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Originally published Thursday, July 24, 2014 at 3:06 PM

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‘Code Black’: a heart-stopping look at an ER

A review of “Code Black,” a harrowing look at the understaffed, overutilized L.A. County Hospital emergency room. 3 stars out of 4.


Seattle Times movie critic

Movie Review ★★★  

‘Code Black,’ a documentary directed by Ryan McGarry. 80 minutes. Not rated; for mature audiences (contains graphic emergency-room footage). Sundance Cinemas.

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Like last year’s fine documentary “The Waiting Room,” but more from a doctor’s point of view, “Code Black” takes place in the emergency room of a California public hospital. “If you’re an outsider, this looks like total chaos,” a voice tells us early on, as we watch swarms of ER personnel descend on gurneyed patients.

That voice is no outsider; it’s Dr. Ryan McGarry, an emergency-room physician who directed this film while working as a resident at Los Angeles County Hospital, and who serves as our guide through the film and the chaos. We meet idealistic young doctors frustrated by the limitations of their job; watch as patients are unceremoniously sliced open (there’s more blood here than in most horror movies); and listen as a family member sobs behind a closed door, for a loved one too quickly gone.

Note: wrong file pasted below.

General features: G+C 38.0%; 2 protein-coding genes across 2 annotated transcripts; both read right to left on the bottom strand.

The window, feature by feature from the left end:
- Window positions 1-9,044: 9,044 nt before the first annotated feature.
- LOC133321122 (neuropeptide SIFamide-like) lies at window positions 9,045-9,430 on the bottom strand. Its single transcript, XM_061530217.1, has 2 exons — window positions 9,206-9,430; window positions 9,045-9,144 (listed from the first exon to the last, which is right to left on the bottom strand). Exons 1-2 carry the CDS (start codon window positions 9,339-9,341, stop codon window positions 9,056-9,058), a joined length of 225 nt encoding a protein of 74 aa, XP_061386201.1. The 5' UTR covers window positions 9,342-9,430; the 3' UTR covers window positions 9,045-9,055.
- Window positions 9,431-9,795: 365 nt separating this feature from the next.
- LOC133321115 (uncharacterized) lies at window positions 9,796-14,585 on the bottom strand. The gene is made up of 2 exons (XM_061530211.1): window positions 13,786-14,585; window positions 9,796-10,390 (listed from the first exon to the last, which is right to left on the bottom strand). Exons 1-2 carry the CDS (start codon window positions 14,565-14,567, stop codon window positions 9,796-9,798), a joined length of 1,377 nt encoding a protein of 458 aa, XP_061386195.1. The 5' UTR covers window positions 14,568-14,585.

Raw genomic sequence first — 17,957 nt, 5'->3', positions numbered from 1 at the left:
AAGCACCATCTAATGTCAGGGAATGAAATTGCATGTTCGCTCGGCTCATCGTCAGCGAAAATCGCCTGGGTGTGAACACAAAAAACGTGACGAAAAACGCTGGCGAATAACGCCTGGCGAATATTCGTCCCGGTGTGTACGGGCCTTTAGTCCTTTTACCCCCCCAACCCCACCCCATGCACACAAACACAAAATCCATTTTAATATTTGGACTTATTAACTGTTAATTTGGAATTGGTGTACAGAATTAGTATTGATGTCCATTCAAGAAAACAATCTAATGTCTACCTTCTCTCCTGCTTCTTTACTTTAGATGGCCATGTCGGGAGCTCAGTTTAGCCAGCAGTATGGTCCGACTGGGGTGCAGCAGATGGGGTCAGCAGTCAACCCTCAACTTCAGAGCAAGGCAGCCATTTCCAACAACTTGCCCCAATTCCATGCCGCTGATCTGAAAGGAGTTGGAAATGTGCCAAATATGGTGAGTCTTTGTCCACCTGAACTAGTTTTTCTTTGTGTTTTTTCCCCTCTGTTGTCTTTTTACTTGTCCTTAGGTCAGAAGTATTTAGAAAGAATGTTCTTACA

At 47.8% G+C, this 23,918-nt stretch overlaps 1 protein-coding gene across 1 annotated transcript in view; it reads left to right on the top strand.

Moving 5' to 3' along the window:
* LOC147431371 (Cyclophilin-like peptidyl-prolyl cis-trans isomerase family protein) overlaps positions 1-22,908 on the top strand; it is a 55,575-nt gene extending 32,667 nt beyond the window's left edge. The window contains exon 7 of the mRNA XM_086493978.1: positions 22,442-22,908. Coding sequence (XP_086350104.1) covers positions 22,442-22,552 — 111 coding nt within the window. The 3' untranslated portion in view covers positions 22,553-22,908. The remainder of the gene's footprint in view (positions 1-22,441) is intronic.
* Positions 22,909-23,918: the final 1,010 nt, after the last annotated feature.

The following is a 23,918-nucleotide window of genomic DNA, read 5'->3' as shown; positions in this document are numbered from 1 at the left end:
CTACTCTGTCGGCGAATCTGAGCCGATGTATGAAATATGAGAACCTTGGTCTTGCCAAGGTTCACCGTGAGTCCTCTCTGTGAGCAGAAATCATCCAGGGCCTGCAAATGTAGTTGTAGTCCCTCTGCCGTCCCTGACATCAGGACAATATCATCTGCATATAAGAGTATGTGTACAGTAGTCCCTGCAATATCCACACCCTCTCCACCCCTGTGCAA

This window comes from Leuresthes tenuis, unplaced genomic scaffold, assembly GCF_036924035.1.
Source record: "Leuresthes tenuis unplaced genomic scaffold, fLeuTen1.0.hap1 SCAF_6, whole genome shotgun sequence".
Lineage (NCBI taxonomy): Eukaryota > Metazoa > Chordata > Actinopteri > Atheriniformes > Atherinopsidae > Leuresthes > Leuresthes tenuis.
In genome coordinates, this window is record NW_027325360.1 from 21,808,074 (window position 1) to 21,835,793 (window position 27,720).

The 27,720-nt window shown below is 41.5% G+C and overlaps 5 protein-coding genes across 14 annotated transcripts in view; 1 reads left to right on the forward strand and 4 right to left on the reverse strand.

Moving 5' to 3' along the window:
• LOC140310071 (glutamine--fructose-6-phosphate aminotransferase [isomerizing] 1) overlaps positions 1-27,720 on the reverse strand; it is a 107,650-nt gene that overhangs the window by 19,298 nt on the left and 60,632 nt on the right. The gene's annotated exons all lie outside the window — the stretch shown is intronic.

“Code Black” (the title is a phrase referring to a jammed-full ER waiting room; a seemingly constant state at L.A. County) presents itself as a demonstration of the current crisis in health care, and it’s hard to watch without becoming enraged. Patients wait, in some cases, more than 12 hours to be seen; some are turned away from private hospitals due to lack of insurance. A shortage of nurses means more waiting, and a crush of mandated paperwork keeps physicians from bedsides.

Though the film’s parade of talking-head doctors occasionally gets a bit repetitive, and its graphic ER footage made me wonder about patient privacy, “Code Black” is nonetheless powerful and moving; a tribute to devoted health-care professionals, doing their job within the chaos, as best they can.

Moira Macdonald: 206-464-2725 or mmacdonald@seattletimes.com



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